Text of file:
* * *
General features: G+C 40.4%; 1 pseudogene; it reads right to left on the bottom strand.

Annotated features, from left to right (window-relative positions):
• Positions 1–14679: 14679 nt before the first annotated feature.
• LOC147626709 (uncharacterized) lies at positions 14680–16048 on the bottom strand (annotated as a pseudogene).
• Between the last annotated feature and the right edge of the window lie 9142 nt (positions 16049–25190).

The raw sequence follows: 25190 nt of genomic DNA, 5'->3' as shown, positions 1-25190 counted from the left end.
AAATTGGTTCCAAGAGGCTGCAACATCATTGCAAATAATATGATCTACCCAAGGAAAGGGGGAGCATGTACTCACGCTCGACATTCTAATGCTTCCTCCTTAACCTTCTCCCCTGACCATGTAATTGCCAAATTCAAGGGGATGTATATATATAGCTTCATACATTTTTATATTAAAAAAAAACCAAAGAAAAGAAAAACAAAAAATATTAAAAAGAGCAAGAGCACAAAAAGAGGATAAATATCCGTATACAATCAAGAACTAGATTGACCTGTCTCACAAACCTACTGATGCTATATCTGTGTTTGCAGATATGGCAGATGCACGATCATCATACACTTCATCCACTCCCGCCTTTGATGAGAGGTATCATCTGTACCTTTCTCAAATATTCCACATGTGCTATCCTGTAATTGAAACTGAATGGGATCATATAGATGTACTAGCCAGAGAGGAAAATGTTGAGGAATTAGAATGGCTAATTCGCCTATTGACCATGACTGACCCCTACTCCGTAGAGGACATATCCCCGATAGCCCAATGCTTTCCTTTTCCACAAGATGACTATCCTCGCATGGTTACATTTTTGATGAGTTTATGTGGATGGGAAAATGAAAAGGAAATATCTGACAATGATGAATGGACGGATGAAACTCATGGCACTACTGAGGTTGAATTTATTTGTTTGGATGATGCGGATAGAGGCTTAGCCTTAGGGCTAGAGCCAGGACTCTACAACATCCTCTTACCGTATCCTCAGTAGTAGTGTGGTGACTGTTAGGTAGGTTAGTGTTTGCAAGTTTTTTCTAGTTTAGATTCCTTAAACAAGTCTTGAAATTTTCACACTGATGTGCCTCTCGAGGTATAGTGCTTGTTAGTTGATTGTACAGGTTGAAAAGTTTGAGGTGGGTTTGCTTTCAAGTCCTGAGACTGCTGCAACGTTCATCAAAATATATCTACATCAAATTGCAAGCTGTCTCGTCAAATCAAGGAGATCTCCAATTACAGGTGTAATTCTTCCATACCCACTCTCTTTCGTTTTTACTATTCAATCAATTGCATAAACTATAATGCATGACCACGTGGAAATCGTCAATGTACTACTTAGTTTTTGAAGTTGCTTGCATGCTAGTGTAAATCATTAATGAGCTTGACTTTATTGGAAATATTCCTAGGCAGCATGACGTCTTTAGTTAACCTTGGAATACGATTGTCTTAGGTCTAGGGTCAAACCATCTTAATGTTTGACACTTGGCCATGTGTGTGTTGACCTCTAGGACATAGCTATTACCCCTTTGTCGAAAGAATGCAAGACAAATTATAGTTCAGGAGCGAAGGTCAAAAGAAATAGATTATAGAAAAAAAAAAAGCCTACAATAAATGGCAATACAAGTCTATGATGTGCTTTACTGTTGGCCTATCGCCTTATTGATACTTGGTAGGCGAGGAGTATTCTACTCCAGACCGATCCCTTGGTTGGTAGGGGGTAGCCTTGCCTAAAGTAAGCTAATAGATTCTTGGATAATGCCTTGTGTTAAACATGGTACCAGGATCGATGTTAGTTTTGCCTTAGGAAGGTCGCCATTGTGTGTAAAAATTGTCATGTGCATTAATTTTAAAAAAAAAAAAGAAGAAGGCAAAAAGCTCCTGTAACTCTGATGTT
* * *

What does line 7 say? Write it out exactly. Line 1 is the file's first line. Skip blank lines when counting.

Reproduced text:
AAATTGGTTCCAAGAGGCTGCAACATCATTGCAAATAATATGATCTACCCAAGGAAAGGGGGAGCATGTACTCACGCTCGACATTCTAATGCTTCCTCCTTAACCTTCTCCCCTGACCATGTAATTGCCAAATTCAAGGGGATGTATATATATAGCTTCATACATTTTTATATTAAAAAAAAACCAAAGAAAAGAAAAACAAAAAATATTAAAAAGAGCAAGAGCACAAAAAGAGGATAAATATCCGTATACAATCAAGAACTAGATTGACCTGTCTCACAAACCTACTGATGCTATATCTGTGTTTGCAGATATGGCAGATGCACGATCATCATACACTTCATCCACTCCCGCCTTTGATGAGAGGTATCATCTGTACCTTTCTCAAATATTCCACATGTGCTATCCTGTAATTGAAACTGAATGGGATCATATAGATGTACTAGCCAGAGAGGAAAATGTTGAGGAATTAGAATGGCTAATTCGCCTATTGACCATGACTGACCCCTACTCCGTAGAGGACATATCCCCGATAGCCCAATGCTTTCCTTTTCCACAAGATGACTATCCTCGCATGGTTACATTTTTGATGAGTTTATGTGGATGGGAAAATGAAAAGGAAATATCTGACAATGATGAATGGACGGATGAAACTCATGGCACTACTGAGGTTGAATTTATTTGTTTGGATGATGCGGATAGAGGCTTAGCCTTAGGGCTAGAGCCAGGACTCTACAACATCCTCTTACCGTATCCTCAGTAGTAGTGTGGTGACTGTTAGGTAGGTTAGTGTTTGCAAGTTTTTTCTAGTTTAGATTCCTTAAACAAGTCTTGAAATTTTCACACTGATGTGCCTCTCGAGGTATAGTGCTTGTTAGTTGATTGTACAGGTTGAAAAGTTTGAGGTGGGTTTGCTTTCAAGTCCTGAGACTGCTGCAACGTTCATCAAAATATATCTACATCAAATTGCAAGCTGTCTCGTCAAATCAAGGAGATCTCCAATTACAGGTGTAATTCTTCCATACCCACTCTCTTTCGTTTTTACTATTCAATCAATTGCATAAACTATAATGCATGACCACGTGGAAATCGTCAATGTACTACTTAGTTTTTGAAGTTGCTTGCATGCTAGTGTAAATCATTAATGAGCTTGACTTTATTGGAAATATTCCTAGGCAGCATGACGTCTTTAGTTAACCTTGGAATACGATTGTCTTAGGTCTAGGGTCAAACCATCTTAATGTTTGACACTTGGCCATGTGTGTGTTGACCTCTAGGACATAGCTATTACCCCTTTGTCGAAAGAATGCAAGACAAATTATAGTTCAGGAGCGAAGGTCAAAAGAAATAGATTATAGAAAAAAAAAAAGCCTACAATAAATGGCAATACAAGTCTATGATGTGCTTTACTGTTGGCCTATCGCCTTATTGATACTTGGTAGGCGAGGAGTATTCTACTCCAGACCGATCCCTTGGTTGGTAGGGGGTAGCCTTGCCTAAAGTAAGCTAATAGATTCTTGGATAATGCCTTGTGTTAAACATGGTACCAGGATCGATGTTAGTTTTGCCTTAGGAAGGTCGCCATTGTGTGTAAAAATTGTCATGTGCATTAATTTTAAAAAAAAAAAAGAAGAAGGCAAAAAGCTCCTGTAACTCTGATGTT